In the midst of the the 2007 Virginia General Assembly session I blogged about our Governor, Tim Kaine, and his transportation failures. I suggested that while he tried to portray himself as a fearless samurai, he was really something else:
But the GOP [offered a plan], and the Democrats did not. Now Governor Kaine [unhappy with the plan] is running around like an old time school marm who gives an assignment, gives the students freedom to complete the assignment as they see fit, and then pitches a hissy fit when things are not done as she envisioned it being done…At a time when we need leadership, we instead get an old school marm…bitter that she is not more appreciated, tolerated only because of the office held, and never to be remembered fondly or respectfully.
Here we are now sixteen months later, and nothing has changed…except Kaine has dug himself an even deeper hole.
The legislature is in special session to discuss transportation funding. By all accounts, there are multiple parties involved-there is the House of Delegates, a couple of different factions in the state Senate, and then there is TheGov, who apparently is having trouble getting his own plans introduced.
While the GOP want a variation of the 2007 plan, and Dick “I Do It My Way” Saslaw has his own plan to introduce focusing on increases in the gas tax, titling fees, etc., Governor Kaine just wants a billion dollar tax increase. While it is a bit much to say he has been abandoned by his allies, clearly there is a stench about TheGov caused by his interference in the Va-11 primary, his willingness to intervene in capital murder cases, and his regressive tax schemes.
Unfortunately, while the public wants improvements the two parties, and our leadership deficient governor, do not get the picture.
Many times I have written that no plan will go through until the state shows that everything has been done to wring all possible value from the funds currently being spent on transportation. Nothing special, some Ross Perot charts should do the trick. Instead, the new plans-and especially the governor’s plan-draws comments like this:
I don’t suppport any tax increases until I see that they are using what they have efficiently. I see 4 state trucks and 10 workers at a work site and one person (if that) working. I see good roads repaved and bad roads ignored. They take two weeks to do a two day job. A major overhaul of VDOT needs to be done before they get another dime.
No one is going to jump up for new taxes until they are convinced the most bang is beign gotten for the current buck.
But it may be that Governor Kaine doesn’t want a solution. Some have suggested that he is more interested in scoring political points and putting the GOP behind the electoral eight ball than in making progress.
That may be…but if he is really thinking that, he forgets two things:
1. Come the next state election, folks are going to remember that the Democrats held the governor’s mansion and one house of the legislature and couldn’t agree on a plan…as opposed to their previous strategy of not offering a plan and watching the GOP implode. This proposition is not likely to be as politically strong for Kaine; and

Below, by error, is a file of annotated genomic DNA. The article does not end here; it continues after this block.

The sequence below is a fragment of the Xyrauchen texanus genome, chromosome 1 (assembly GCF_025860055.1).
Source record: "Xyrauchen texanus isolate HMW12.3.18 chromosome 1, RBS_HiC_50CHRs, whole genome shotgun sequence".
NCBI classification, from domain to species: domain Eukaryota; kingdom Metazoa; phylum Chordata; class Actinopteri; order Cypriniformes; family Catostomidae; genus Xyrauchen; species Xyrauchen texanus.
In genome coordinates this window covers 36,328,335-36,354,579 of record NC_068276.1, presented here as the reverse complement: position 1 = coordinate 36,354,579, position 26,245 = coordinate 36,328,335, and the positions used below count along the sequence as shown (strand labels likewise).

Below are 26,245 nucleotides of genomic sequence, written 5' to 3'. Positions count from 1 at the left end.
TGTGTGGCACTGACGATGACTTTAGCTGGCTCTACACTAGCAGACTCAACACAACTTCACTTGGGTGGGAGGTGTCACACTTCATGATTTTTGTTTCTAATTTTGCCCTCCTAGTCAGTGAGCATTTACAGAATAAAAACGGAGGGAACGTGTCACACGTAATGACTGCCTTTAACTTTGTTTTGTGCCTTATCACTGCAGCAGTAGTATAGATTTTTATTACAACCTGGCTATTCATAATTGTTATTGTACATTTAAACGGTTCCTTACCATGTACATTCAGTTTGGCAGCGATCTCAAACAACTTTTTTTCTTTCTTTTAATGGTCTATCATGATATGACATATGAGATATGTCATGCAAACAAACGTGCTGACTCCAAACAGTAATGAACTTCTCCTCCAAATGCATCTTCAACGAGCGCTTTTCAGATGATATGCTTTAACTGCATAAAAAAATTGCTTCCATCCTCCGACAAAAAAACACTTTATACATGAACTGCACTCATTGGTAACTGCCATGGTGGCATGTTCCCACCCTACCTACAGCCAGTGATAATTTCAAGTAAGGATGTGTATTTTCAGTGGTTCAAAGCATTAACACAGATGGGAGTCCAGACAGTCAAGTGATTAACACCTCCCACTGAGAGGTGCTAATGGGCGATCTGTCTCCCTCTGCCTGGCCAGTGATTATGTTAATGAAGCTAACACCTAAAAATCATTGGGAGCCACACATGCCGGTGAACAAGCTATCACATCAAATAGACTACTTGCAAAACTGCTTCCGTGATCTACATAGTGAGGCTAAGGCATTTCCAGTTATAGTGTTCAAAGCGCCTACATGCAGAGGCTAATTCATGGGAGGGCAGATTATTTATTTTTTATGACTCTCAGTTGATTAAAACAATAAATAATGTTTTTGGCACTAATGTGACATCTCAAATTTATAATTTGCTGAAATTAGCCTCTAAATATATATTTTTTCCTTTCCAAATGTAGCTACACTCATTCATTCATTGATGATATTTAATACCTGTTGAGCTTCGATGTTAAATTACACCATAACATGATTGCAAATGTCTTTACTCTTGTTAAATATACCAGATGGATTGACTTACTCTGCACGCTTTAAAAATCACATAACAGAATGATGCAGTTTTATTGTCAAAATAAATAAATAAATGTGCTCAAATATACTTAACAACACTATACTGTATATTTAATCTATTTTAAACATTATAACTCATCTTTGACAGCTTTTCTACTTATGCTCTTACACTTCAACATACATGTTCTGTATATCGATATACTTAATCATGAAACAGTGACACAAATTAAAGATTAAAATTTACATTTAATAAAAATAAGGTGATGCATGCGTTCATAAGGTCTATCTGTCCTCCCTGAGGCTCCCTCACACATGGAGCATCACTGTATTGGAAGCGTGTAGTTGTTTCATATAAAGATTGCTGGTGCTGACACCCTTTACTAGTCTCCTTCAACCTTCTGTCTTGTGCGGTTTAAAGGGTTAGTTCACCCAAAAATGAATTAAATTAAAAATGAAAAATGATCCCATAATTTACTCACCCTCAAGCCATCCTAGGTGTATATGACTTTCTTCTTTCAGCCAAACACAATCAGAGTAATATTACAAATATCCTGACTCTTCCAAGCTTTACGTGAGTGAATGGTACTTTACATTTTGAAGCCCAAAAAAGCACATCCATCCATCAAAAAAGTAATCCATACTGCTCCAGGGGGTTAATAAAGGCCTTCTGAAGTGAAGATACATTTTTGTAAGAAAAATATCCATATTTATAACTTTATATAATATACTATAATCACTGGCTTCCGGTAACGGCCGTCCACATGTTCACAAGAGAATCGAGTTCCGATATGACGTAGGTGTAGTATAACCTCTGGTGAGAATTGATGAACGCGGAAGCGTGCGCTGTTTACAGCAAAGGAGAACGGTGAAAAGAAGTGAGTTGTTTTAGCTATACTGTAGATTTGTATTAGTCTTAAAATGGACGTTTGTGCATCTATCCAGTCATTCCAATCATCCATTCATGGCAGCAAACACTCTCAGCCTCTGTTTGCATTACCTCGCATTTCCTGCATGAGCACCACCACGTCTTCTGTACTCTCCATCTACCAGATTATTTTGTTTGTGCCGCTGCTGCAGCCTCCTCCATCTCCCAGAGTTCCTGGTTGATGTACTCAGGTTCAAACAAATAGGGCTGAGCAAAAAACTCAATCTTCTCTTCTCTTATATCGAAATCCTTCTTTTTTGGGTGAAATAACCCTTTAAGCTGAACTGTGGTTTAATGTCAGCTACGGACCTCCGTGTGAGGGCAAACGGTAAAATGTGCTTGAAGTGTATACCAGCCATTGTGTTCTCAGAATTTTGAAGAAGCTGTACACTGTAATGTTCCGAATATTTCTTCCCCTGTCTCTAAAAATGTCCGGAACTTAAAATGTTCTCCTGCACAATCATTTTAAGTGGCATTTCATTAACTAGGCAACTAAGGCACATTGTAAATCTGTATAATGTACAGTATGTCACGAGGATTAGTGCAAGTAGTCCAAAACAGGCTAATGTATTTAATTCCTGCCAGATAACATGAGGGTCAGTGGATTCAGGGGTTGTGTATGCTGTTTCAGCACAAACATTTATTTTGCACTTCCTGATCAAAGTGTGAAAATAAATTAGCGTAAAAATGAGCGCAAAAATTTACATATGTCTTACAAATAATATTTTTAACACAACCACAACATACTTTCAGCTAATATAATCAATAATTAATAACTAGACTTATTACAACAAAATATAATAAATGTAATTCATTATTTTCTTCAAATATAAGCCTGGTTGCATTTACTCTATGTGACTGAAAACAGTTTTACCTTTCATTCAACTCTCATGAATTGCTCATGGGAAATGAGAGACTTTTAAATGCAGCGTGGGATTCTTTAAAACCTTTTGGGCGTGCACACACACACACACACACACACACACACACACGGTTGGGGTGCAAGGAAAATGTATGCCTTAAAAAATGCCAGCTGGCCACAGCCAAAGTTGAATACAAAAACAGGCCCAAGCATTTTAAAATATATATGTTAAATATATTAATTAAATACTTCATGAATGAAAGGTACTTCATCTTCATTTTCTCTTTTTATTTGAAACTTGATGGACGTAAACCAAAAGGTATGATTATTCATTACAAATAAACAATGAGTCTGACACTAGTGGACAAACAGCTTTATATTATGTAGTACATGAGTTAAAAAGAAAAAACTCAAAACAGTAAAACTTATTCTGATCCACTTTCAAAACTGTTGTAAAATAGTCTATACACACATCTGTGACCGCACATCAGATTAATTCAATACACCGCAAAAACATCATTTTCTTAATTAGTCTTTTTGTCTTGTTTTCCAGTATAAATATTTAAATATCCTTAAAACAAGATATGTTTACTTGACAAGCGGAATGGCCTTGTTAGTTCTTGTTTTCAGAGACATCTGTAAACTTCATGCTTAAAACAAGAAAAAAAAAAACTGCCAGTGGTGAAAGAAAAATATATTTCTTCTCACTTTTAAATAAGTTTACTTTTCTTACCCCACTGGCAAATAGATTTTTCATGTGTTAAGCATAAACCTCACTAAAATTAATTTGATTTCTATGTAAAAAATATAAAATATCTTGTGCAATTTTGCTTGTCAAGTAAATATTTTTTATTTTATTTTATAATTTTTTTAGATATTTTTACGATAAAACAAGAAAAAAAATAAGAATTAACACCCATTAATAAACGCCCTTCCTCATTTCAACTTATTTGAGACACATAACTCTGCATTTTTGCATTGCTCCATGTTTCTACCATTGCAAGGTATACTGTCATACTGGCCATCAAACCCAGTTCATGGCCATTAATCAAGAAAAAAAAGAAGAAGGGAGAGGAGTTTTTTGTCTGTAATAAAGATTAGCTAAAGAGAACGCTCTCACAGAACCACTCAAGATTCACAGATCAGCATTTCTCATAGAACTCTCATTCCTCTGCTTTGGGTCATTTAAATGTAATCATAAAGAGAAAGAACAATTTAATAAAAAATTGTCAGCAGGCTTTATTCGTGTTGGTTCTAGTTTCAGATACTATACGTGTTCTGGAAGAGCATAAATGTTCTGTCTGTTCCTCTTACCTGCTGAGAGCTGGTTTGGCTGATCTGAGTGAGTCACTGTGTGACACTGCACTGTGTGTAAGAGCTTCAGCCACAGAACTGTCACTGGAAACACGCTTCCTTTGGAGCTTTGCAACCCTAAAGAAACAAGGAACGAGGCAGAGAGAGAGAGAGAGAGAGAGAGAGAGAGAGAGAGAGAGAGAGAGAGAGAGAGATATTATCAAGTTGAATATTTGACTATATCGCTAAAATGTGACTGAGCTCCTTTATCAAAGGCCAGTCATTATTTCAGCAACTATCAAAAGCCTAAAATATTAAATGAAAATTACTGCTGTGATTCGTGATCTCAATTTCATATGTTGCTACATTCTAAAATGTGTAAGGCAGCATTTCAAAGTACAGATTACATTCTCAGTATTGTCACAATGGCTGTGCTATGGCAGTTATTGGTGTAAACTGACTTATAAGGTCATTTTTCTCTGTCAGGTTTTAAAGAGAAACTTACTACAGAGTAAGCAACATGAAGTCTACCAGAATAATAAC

2. His not-so-vague longings for a place in the Obama administration are hurt with every misstep he takes. Obama has to be aware that Kaine became governor less on his own merits than on the strengths and failures of others. Couple that with a feckless and ineffectual term as governor, no matter how personally likeable you might be, and suddenly Kaine needs a win to stay in the spotlight; and
3. There is that little matter of a GOP Lt. Governor who will become governor of Virginia if Kaine gets an admin sinecure. Is TheGov’s presence such an overwhelming presence that Obama would turn over the Virginia governor’s mansion to the other party just to bring “Timmy!” on board?
All in all, I doubt it…
Bottom line, things have not changed since February 2007. Kaine is still the old school marm I described in Februrary 2007, only now he has ambition. Unfortunately, that ambition ain’t getting him anywhere.
The ironic part of this is that the advice he needs has been sitting there, waiting to be absorbed, and it is in an essay about his father-in-law.
The Governor’s of Virginia 1860-1978 is a book published in 1982 and offers short bios on the Virginia governors elected or selected from 1860-1973, concluding with Mills Godwin’s second term. Included is an essay by J. Harvie Wilkinson on Governor Lynwood Holton. Wilkinson summarizes Holton’s career-an administrative triumph and a political disaster-by saying that in to move on in politics it is not enough simply to govern well, one must also mind the store politically.
Holton did not do this, and his aspirations to be tapped as VP in 1972 and then to get the GOP Senate nod in 1978 all came to naught. It was another variation on what my father has said about politics being about how well you do two things…”Gettin’ it and doin’ it”.
Apparently TheGov has not learned from the example of his father-in-law…and if he continues on this path he will find his place in history along with those cold, gray men who achieved high office through the efforts of others, and was unable to make things happen for themselves in either the statute books or at the ballot box.